Currently viewing the category: "Beetles"
What's That Bug? does not endorse extermination

Subject: Two beetles from Greece
Location: Kos, Dodecanese, Greece
April 28, 2016 7:18 am
I hope it’s OK to submit two for the price of one, but they are on the same flower! I took this while birdwatching on Kos in the Aegean a couple of days ago (i.e. April 26th). There were lots of both species around, but particularly the stripy ones whose wing-cases seem to have shrunk in the wash.
Signature: Harry R

Two Scarabs

Two Scarabs

OK, I searched your site for ‘spotted scarab’ and the black and white one is clearly some species of Oxythyrea. I’d still like to know about the other one though!
Harry

Dear Harry,
We love your twofer.  Both of your beetles are Scarab Beetles, and we agree that the smaller is a White Spotted Rose Beetle in the genus
Oxythyrea.  We believe your other Scarab may be Eulasia vittata based on this Masterfile image.  There is also a nice image on Dogalhayat.org and the image on Kaefer der Welt – Beetles of the World nicely illustrates the short elytra.

What's That Bug? does not endorse extermination

Subject: Madagascar Beetle
Location: Montagne d’Ambre, Madagascar
April 28, 2016 2:52 pm
Hi,
This is a beetle from Amber Mountain (Montagne d’Ambre) National Park in Madagascar. I would appreciate any help with identification. It was a diurnal species.
Signature: Glenn McCrea

Leaf Beetle

Leaf Beetle

Dear Glenn,
We believe this is a Leaf Beetle in the family Chrysomelidae.  When we tried searching for orange Leaf Beetles from Madagascar and we found this unidentified stock image number 18955051 on Stock Photo that looks like a good match.

Leaf Beetle

Leaf Beetle

What's That Bug? does not endorse extermination

Subject: Garden Bug ID
Location: DFW Texas
April 26, 2016 6:50 pm
Is this bug eating my garden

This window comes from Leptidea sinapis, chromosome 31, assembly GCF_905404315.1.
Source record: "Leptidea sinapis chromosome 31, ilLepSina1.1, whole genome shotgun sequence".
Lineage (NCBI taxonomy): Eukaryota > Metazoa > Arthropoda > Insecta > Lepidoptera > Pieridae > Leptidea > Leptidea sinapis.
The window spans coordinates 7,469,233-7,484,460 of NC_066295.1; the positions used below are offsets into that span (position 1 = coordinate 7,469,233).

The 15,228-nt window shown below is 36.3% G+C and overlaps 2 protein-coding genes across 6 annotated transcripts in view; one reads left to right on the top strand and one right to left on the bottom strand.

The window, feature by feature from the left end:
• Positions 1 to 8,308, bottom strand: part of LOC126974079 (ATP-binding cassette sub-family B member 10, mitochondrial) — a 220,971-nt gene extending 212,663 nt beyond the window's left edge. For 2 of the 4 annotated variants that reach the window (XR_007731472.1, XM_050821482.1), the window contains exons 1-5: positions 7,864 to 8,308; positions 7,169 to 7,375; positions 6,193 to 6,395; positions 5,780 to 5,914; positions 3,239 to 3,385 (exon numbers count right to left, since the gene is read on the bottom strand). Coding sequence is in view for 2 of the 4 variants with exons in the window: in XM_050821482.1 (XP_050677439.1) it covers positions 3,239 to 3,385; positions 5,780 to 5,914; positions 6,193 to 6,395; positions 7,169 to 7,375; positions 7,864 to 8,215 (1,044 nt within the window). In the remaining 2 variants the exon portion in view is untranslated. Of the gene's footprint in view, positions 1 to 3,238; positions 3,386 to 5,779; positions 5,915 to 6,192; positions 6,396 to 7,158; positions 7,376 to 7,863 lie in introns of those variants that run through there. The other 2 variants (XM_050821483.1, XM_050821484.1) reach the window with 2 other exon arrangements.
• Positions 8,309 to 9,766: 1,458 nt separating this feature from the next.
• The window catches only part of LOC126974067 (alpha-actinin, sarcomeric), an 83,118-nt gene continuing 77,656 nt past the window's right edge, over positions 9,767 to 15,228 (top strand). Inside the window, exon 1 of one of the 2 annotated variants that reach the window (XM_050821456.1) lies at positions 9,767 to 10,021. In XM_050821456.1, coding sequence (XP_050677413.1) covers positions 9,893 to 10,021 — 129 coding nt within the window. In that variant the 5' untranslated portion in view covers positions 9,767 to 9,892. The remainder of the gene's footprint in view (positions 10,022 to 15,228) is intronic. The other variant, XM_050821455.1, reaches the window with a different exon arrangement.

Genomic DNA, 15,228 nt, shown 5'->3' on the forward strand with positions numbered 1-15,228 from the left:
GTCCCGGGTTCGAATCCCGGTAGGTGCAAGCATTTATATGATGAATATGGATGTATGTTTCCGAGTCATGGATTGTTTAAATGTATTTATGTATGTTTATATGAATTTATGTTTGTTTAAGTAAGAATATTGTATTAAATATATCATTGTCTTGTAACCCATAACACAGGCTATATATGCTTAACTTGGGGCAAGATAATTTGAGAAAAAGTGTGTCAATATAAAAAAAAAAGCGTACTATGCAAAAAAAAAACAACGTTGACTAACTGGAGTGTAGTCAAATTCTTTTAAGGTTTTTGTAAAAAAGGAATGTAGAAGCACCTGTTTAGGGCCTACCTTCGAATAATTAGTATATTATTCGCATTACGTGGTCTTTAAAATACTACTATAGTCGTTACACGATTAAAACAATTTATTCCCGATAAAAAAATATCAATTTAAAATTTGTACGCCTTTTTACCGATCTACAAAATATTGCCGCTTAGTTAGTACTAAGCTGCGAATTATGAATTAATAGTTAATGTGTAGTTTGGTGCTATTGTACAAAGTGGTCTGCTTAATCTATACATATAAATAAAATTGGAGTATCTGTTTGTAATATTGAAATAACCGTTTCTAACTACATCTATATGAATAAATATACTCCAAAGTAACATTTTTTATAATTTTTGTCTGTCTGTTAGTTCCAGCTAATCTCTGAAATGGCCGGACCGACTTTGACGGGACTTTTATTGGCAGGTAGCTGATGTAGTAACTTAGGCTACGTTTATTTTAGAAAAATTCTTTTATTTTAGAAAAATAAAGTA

Signature: Thanks – Mark

Lady Beetle Larva

Lady Beetle Larva

Dear Mark,
This Lady Beetle Larva or Ladybug Larva is not eating your garden, but it is eating Aphids and other insect pest that are eating your garden.

What's That Bug? does not endorse extermination

Subject: What the hell is this
Location: Cambridge oh
April 25, 2016 2:00 pm
what is it. Never seen one Before
Signature: don’t care

Hickory Borer

Hickory Borer

This is a Hickory Borer.

What's That Bug? does not endorse extermination

Subject: please identify this bug
Location: sheffield uk
April 20, 2016 1:09 am
Hi I have been finding these insects in my newly built house, and really need to know what they are and how to remove them, can u help?! Thanks
Signature: stacey

Possibly Flour Beetle

Possibly Flour Beetle

Dear Stacey,
Small beetles like this found in the home are generally either wood boring species or pantry pests.  We believe your individual is a Flour Beetle in the genus
Tribolium.  According to Pied Piper:  “Both the confused and red flour beetles, known as “bran bugs,” primarily attack milled grain products, such as flour and cereals. Both adults and larvae feed on grain dust and broken kernels, but not the undamaged whole grain kernels. These beetles often hitchhike into the home in infested flour and can multiply into large populations. Some survive on food accumulations in cabinet cracks, crevices, and furniture. Confused flour beetles are the most abundant and injurious insect pest of flour mills in the U.Kingdom, United States and Australia. They do not bite or sting humans or pets, spread disease, or feed on or damage the house or furniture.  In addition to milled grain products, beetle specimens have been found in barley, breakfast cereals, corn, cornmeal, crackers, flour, millet, oats, rice, rye, wheat and wheat bran, nutmeats, dried fruits, legume seeds, beans, milk chocolate, cottonseed, peas, powdered milk, sunflower seeds, vetch seeds, spices, herbarium and museum specimens” so you may want to check the pantry for the site of the infestation.

What's That Bug? does not endorse extermination

Subject: unidentified beetle
Location: Alexandria, Virginia
April 19, 2016 6:54 pm
I got several good photos of this attractive beetle today at Huntley Meadows in Alexandria, Virginia. I cannot find it in my reference book, so I was hoping you can help me out. Thanks!
Signature: Seth

Blister Beetle: Lytta aenea

Blister Beetle: Lytta aenea

Dear Seth,
Your Blister Beetle is
Lytta aenea, and because insects have evolved and adapted to maximize their ability to reproduce, many species make yearly appearances when they emerge as adults at the same time across a wide area.  A few days ago, we posted our first image this year of Lytta aenea.

Blister Beetle: Lytta aenea

Blister Beetle: Lytta aenea

Blister Beetle: Lytta aenea

Blister Beetle: Lytta aenea

What's That Bug? does not endorse extermination